Bob Bartlett is a big, friendly, generous guy who easily wraps his arms around every project and everyone. As a friend, I’ve had a front row seat in his life for the last 10 years. I have watched actors readily sign on to be directed by him, and volunteers show up to sweep out a forest so that his show can go on. I have seen his own plays produced. We have shared so many ideas about theatre it’s probable that some his intellectual DNA is carried out on this site. Add to the list that Bob is fearless. A fall off a stage, which confined him to a wheelchair for a while, didn’t stop him from somehow climbing steep stone steps to catch a Rorschach show or from coming to my Fringe production. It was only a temporary redirection, and now his plays and his directorial ideas are wiser and more brilliant than ever.
After seeing his direction of Athol Fugard’s “MASTER HAROLD” … and the boys at Quotidian Theatre, I thought it was time you got to know him.
As a writer, talk about “MASTER HAROLD … and the boys” and Fugard.
My first exposure to the play, I believe, was in the eighties and a PBS (!!!) broadcast of the Broadway production with Zakes Mokae as Sam and Matthew Broderick as Hally. But my first run-in with Fugard was in an undergraduate lit course and Sizewe Banzi Is Dead. I wasn’t studying theatre at the time – I was just your average English major carrying around a tattered copy of Godot in his back pocket.
I finished high school in the early eighties when the world’s frustration with white South Africa and Apartheid was on the rise – so there was a context in America for a play like Sizwe Banzi. But I remember sitting in class and being blown away by this little play about a passbook, about the men required to carry it and their eloquent and passionate argument against it, and about it being worth more than a man’s life. The notion that these actors could come together to tell their stories in such a public way despite the real threat of imprisonment or worse – and actually make a difference – still blows me away. Imagine those first audiences, seeing truly dangerous work, unable to escape just like the lives they were seeing portrayed before them.
In Fugard, John Kani, and Winston Ntshona, I found artists whose words cut deeply like the best protest literature has always done.
As a writer, there’s nothing more frightening than writing plays, poems, anything which doesn’t matter. And, here, with MASTER HAROLD – Fugard gives us ninety real-time minutes which matter gravely – and we get to watch and our hearts are broken for it. For the men inside the St. George’s Park Tea Room, the world changes in those ninety minutes – the world outside the Tea Room and the world inside are radically different. And, although he doesn’t know it, Sam has that ninety minutes and only ninety minutes to fight to keep it outside for a bit longer, ninety minutes to try to protect Hally from so much – from his father, from his teachers, and from white South Africa which expects the boy to toe the line.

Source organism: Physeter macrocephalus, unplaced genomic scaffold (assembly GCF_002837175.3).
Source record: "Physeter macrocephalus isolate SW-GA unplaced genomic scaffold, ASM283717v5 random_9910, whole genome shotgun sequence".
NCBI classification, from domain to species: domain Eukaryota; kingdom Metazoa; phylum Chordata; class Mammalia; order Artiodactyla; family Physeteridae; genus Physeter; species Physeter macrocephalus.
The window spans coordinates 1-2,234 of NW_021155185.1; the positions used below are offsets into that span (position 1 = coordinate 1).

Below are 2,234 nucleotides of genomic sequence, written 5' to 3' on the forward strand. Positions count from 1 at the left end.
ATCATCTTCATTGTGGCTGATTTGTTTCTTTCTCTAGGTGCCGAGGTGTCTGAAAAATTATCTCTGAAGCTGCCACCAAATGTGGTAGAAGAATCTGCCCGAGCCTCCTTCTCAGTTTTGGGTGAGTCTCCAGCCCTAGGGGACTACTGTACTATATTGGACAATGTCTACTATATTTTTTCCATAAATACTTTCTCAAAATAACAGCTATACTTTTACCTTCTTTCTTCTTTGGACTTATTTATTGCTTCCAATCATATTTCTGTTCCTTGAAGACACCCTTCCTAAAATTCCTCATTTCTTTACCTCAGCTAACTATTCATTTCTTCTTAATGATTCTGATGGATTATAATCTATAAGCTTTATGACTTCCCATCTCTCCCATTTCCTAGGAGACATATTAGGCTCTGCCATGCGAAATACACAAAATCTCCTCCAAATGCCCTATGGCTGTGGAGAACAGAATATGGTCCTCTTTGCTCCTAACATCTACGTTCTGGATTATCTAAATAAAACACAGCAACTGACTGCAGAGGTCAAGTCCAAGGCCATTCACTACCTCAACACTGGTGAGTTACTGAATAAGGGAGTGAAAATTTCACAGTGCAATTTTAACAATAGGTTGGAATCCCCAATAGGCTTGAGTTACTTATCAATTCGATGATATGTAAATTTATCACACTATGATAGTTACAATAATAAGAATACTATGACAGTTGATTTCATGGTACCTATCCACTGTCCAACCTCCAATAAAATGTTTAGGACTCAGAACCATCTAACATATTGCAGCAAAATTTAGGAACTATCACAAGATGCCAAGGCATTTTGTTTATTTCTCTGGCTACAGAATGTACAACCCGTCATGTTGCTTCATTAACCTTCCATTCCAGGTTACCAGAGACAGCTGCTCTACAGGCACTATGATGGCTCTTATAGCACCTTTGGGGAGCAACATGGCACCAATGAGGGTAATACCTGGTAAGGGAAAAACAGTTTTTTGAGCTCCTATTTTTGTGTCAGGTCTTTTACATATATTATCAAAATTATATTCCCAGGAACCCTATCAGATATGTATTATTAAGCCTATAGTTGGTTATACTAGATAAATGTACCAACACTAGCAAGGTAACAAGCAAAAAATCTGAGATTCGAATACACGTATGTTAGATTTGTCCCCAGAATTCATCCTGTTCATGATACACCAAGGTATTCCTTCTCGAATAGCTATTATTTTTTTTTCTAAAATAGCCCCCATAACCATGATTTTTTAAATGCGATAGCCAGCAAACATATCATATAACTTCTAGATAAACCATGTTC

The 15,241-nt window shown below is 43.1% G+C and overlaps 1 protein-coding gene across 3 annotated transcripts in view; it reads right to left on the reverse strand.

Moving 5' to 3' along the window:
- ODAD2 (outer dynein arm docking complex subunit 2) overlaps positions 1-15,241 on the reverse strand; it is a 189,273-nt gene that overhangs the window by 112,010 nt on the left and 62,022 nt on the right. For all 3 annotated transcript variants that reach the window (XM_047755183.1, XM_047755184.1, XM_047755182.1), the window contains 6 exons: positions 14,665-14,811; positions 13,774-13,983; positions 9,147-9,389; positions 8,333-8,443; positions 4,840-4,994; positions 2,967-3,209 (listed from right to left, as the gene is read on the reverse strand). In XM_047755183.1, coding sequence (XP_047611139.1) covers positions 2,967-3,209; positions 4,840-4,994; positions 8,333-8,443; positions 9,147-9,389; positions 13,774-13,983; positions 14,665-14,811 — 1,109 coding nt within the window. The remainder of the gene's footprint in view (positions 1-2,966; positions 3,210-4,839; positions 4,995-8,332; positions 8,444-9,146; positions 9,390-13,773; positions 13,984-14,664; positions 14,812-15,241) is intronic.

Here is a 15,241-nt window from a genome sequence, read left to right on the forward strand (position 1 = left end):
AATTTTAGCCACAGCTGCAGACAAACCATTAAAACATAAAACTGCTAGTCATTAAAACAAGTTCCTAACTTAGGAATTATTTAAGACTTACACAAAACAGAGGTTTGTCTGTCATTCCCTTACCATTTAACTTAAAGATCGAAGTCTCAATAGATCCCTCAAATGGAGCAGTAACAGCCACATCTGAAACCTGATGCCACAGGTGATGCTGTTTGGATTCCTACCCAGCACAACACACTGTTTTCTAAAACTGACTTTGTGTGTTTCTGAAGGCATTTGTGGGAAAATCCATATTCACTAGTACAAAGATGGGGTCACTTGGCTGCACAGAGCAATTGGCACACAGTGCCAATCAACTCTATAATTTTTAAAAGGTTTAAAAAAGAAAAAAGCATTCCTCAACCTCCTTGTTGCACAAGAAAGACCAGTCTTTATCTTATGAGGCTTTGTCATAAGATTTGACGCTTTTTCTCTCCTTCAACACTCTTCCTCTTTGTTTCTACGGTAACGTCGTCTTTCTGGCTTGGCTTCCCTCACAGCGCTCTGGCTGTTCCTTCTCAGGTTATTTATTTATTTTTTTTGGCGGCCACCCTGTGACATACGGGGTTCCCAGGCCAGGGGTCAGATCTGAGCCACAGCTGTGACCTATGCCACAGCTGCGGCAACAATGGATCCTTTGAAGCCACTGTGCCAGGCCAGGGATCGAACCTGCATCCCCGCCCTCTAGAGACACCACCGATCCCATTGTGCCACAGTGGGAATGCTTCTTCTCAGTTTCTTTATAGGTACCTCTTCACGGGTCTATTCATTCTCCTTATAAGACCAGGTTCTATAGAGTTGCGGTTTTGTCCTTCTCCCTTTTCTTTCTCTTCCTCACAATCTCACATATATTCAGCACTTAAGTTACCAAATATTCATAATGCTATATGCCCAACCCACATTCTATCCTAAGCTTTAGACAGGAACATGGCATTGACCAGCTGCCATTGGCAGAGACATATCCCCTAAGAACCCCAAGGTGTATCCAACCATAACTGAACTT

(And, by the way, I finally got the chance to direct Sizwe Banzi on our Bowie campus a few years ago – and it was a wonderful experience.)
Did you think of contacting Fugard?
This time, no. I directed MASTER HAROLD almost fifteen years ago at an outdoor amphitheatre in the woods of Accokeek – and at that time – well, I wouldn’t have imagined you could do such a thing as contacting a South African playwright. And today, the play is so established and there are so many resources available to a director … but … if I had the chance to talk to him, I’d want to know about the play’s early days and about the real-life spitting incident which remains so shocking to audiences, and if he was concerned about including autobiographical elements in a work of fiction.
I’m not sure what political theatre is or if all theatre is political, as some say – but what better example do we have than Fugard and his deeply personal work which evokes so wonderfully a sense of location, struggle and often desperation.
And in MASTER HAROLD, we see men fighting to love each other despite circumstance, despite seemingly overwhelming obstacles, especially in Sam who Fugard makes wiser than the world outside, and certainly more so than an excitable, arrogant, and foolish teenager confused about his past, future, and just about everything. Sam, a truly good man, chooses the path of wisdom – not a popular one for some of us who’d feel much better if Sam smacked the hell out of Hally, knocking some sense into the kid.
Tell everyone about your cast.
I had seen Jason McIntosh and Theodore Snead performing across the city, loved their work and hoped one day we’d be able to work together. So I invited them to read for the roles of Sam and Willie and I’m happy they were able to work the play into their schedules. For the role of Hally, I was hoping we’d find someone in his twenties who could pass for a sixteen or seventeen year old. I saw my friend Audrey Cefaly’s play last August at the Silver Spring Stage’s annual One-Act Festival. Ben Davis performed that night in a Noel Coward piece and I invited him to read for the role. Hally could easily become a device, an apology, by the end of the play. And I needed an actor who could elicit empathy despite the monstrous things he says and does – and Ben is able to do that. Sam and Willie never give up on him – I didn’t want the audience to either.
Tell us about them and about working with them and Quotidian.
Actors are just about my favorite people – there’s not much I like better than being in a rehearsal room, even if it is filled with toys. We rehearsed in a day care center at a church on 16th Street. Being surrounded by toys – some rather old ones we remembered from our childhoods – was fun and a bit odd. I’m not sure how it impacted our work. Maybe it relaxed us, who knows? But working with the guys was what I expected – fantastic – and I hope it’s the first of many such occasions. The material challenged us and they certainly challenged me in all the right ways.